Though I’d known for a couple of weeks already, the public announcement from my dearest friend that her cancer was no longer treatable stopped all my plans on New Years Eve 7 months ago. My phone was blowing up with messages from well-meaning friends who had received the news and in each conversation, it felt like I had to process the reality of losing her over and over again. I canceled my plans that night and fell asleep hours before the ball dropped. I had nothing to celebrate about 2020.

I still really don’t.

Though my dad went into the hospital at the beginning of December, he didn’t come home until January 29th. So many things happened in those 2 months that I couldn’t even put into words but for the most part, my days were spent driving to Christ Hospital, watching him suffer in pain, trying to sneak out while he was asleep because he didn’t want to be alone, driving home, laying in bed trying to sleep only to have a panic attack, medicating to finally fall asleep, and waking up the next day to do it again.

There were, of course, victories and relief. The day of his LVAD surgery was so difficult. His doctors came out after an 8 hour surgery to say he did great and we could see him soon. An hour or so later, one came out and said that they needed to take him back in and if we wanted to see him before that, we had to go back now. The next 4 hours were a blur. Blood clots were squeezing his heart after surgery. But they saved him once again. I drove home in a light snow and tried to sleep again.

The day after his surgery was the day Nancy told the world about her prognosis. The end of 2019 didn’t give my grief space to breathe. 2020 surely hasn’t either.

I woke up on March 5th to a message on the group text chain named “best frannnns” in my phone. I replied and jumped in the shower. Within minutes, one of them was calling. I ignored it. I could hear it ringing outside of my shower curtain again. It was another one of them this time and I didn’t know what was wrong – just that something was.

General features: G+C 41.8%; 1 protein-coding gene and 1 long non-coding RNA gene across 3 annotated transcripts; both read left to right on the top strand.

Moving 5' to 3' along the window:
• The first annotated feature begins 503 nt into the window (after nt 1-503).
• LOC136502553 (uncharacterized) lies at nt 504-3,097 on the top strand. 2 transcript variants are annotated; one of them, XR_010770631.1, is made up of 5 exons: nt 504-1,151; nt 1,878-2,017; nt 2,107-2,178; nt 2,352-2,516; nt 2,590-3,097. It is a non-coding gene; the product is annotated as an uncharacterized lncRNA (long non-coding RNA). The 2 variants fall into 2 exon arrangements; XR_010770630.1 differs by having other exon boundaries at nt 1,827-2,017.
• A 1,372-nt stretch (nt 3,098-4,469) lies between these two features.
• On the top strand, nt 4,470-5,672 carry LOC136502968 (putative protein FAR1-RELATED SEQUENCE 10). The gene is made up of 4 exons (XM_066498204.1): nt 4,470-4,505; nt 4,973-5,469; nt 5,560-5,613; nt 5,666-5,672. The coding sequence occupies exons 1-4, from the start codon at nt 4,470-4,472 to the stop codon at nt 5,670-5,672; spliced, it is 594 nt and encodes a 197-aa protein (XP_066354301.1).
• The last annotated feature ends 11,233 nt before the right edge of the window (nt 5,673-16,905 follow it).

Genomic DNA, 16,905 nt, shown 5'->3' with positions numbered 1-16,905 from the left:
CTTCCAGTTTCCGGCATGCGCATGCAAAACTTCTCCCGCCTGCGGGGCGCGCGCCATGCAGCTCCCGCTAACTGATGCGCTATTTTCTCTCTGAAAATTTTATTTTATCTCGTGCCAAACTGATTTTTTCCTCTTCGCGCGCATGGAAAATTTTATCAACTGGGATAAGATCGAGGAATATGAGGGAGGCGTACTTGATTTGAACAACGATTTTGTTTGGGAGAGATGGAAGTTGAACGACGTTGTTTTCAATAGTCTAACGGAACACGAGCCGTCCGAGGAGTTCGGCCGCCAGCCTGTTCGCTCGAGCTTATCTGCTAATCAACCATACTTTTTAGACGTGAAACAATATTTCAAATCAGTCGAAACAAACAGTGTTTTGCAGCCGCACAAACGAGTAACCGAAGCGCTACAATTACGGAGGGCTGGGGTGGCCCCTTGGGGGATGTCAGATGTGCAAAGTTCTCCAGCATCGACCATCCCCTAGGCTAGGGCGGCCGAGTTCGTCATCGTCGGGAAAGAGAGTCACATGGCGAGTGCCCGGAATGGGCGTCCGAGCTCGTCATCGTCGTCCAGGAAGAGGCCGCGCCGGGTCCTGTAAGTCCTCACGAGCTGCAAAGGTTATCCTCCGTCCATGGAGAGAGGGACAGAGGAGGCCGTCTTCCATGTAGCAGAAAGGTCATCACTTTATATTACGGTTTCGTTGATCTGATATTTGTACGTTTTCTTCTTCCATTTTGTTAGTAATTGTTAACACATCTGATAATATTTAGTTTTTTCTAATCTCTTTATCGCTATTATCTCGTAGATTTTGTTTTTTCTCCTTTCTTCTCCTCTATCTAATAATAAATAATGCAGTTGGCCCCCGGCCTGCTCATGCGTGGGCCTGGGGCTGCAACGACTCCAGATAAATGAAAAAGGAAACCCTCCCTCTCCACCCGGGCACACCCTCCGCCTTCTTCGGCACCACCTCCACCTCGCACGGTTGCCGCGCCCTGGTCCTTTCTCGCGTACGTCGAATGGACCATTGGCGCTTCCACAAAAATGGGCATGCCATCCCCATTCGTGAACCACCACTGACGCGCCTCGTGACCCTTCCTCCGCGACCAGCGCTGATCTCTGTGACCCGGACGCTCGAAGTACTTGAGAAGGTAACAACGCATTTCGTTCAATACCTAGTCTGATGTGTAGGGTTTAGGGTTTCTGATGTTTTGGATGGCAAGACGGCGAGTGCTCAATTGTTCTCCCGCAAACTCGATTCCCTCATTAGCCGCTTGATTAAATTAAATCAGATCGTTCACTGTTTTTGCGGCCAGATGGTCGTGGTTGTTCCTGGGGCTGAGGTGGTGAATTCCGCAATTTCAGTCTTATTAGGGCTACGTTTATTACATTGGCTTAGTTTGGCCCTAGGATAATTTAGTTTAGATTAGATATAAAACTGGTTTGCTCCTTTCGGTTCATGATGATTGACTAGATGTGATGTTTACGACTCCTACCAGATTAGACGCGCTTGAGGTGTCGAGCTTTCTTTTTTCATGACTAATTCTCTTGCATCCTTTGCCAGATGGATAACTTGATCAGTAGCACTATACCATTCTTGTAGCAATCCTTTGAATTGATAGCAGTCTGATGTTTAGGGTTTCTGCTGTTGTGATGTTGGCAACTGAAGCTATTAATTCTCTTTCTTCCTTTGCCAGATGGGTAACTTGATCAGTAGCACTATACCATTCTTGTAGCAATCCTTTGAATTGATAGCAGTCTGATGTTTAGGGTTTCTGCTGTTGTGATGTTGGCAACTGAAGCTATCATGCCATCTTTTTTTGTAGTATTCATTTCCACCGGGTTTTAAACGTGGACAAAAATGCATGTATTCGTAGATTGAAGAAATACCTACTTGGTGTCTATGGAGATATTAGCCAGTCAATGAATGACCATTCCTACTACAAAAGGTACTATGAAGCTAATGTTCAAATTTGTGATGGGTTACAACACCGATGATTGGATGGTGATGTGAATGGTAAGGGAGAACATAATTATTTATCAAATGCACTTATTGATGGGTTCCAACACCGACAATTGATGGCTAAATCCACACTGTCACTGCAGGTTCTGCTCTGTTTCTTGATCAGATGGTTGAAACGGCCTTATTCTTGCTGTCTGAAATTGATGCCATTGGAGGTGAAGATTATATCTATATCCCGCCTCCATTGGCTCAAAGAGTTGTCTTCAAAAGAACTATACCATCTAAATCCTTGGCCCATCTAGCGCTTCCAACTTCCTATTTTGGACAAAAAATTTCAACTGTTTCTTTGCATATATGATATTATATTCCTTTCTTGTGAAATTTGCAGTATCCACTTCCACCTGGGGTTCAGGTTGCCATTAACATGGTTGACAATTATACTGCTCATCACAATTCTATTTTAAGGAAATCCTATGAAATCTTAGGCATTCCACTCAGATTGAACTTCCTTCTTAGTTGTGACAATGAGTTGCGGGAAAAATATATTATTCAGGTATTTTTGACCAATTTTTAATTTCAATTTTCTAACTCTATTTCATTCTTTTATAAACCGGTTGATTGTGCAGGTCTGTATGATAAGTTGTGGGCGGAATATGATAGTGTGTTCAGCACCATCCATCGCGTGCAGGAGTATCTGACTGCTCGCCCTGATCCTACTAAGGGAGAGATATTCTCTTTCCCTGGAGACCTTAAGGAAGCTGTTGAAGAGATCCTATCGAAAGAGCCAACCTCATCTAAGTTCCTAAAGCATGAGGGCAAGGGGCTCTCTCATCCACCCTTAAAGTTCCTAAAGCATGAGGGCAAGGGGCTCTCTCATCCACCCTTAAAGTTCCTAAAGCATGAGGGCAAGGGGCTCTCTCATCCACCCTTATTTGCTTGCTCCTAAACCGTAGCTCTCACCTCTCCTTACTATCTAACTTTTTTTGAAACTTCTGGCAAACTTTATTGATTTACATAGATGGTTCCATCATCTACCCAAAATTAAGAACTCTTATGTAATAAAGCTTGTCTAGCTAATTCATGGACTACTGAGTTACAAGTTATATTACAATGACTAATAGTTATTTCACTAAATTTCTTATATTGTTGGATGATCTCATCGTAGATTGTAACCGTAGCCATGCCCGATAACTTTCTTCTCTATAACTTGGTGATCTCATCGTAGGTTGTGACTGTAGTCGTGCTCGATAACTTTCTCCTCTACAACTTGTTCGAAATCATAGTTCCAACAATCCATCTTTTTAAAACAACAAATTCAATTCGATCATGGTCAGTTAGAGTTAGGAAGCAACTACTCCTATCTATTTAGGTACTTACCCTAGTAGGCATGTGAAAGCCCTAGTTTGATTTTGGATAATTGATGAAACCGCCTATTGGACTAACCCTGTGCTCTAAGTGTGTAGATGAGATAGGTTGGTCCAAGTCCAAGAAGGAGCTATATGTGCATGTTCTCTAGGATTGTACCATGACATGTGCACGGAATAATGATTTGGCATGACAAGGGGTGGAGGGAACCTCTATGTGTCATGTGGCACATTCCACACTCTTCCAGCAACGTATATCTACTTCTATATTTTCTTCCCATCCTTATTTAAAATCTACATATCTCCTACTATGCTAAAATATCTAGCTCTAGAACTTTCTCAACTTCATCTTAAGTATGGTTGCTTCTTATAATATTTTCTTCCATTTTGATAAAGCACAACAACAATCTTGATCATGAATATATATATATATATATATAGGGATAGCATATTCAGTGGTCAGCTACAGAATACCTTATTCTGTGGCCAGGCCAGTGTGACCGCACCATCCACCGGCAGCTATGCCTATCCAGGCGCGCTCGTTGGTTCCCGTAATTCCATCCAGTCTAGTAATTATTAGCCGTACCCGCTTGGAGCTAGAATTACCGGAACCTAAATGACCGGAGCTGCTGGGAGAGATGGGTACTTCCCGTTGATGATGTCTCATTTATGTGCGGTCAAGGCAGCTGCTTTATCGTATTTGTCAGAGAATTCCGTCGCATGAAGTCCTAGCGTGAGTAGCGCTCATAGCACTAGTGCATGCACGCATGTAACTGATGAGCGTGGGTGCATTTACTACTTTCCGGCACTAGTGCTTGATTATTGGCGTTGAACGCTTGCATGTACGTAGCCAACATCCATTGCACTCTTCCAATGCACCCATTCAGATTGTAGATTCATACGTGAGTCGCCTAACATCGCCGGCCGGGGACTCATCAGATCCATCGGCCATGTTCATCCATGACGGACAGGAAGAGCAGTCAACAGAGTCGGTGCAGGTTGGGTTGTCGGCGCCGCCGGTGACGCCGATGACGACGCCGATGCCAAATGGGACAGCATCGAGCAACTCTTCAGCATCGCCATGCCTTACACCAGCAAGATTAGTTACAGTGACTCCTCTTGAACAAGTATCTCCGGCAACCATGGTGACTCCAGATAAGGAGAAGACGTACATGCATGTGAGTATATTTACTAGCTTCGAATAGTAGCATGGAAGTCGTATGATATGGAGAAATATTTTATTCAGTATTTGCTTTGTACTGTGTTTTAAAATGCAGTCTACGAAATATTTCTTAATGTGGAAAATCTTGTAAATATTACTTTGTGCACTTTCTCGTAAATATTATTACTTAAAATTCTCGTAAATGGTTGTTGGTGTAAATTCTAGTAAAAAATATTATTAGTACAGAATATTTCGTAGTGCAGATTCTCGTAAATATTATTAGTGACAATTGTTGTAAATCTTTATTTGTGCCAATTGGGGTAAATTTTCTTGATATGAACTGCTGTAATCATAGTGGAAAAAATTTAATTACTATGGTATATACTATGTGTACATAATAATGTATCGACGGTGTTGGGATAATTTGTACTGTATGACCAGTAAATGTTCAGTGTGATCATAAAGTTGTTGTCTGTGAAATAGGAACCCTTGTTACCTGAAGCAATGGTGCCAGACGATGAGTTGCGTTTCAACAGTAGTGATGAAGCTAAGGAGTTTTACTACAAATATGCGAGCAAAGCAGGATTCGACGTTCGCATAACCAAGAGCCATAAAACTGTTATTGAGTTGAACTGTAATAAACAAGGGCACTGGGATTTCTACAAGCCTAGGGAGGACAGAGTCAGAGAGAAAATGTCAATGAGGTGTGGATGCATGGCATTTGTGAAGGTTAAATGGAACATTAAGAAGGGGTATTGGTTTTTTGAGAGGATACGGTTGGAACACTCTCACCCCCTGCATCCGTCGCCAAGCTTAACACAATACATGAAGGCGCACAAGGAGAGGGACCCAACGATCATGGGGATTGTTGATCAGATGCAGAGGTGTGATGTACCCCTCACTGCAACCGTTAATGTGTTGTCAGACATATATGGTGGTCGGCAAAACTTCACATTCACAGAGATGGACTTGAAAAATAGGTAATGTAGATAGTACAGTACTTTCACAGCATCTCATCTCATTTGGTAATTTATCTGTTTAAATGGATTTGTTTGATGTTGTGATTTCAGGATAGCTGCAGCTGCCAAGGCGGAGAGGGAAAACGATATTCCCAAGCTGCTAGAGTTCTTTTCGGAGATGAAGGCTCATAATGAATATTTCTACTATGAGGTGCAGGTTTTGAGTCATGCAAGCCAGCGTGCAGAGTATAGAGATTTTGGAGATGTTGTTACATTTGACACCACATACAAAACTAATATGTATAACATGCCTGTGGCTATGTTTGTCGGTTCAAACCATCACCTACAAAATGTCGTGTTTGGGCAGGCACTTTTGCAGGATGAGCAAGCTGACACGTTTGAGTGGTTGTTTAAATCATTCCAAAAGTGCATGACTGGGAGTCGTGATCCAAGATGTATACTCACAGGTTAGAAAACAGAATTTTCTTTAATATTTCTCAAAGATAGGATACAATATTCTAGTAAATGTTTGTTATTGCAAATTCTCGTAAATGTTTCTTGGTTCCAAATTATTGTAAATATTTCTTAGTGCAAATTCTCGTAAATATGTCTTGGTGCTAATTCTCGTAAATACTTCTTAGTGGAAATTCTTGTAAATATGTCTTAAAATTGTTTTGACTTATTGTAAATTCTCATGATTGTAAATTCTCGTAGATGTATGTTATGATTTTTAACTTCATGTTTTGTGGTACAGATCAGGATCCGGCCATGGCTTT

Our best friend lost her brother. Heart attack. 37 years old. I had to call the only one left on the group text that hadn’t answered her phone yet. Later in the morning, I had to tell my sister, who’d been friends with him for decades. Both conversations are etched into my brain for good now – their instant grief was palpable through the phone.

I was the only one of the 4 of us that could get away immediately. I drove to the hospital, not sure where to go or who I’d find. But I found her. And one by one throughout the day, the others came as well. We ended that evening together at a round table in a hospital cafeteria and I think that image will stay with me forever as well. The grief was thick in the air.

Coronavirus hit and shut down my industry. I couldn’t sleep from anxiety over my clients having to postpone their weddings. Each time one of them reached out, my heart broke for them to the point of grief. I can admit – I have not found a way to be a healthy empath. I was/am consumed with anxiety for them. And I was/am consumed with anxiety for myself. I couldn’t work, couldn’t make money. Belle + Oak is still shutdown. I’ve only shot one wedding since March. For weeks and weeks, I sat in this house alone. Even now, no one’s been inside my home (except for a dogsitter when I wasn’t here) in 6 months.

I was isolated and terrified and depressed. And Nancy was slowing down. Coronavirus took away being able to be with her in the weeks before she died. I finally got to see her through her window and then later that week, I got to stand in her yard with others friends and sing happy birthday to her from far away. She was beaming.

I had told a few of our friends that I was worried about finding out about her death online. I don’t know why this was a specific fear but it was. It legitimately haunted my dreams.

I missed a phone call from a number I didn’t recognize while out on a walk with Karibou. Ignoring the voicemail they left, I sat down on my couch, opened Facebook, and let out a wail that felt like it was coming from the deepest part of my body.

On April 27th, she died. I read about it online.

I sat on the edge of my bed, clutching my stomach as I sobbed, and I remember feeling very, very aware of my loneliness in that moment. Forced to stay at home, I hadn’t been touched by another human being in 7 weeks at that point. And anyone would tell you – I’m not a hugger. But that night, all I wanted was for someone – anyone – to wrap their arms around me. I’m not sure I’ve ever felt more alone.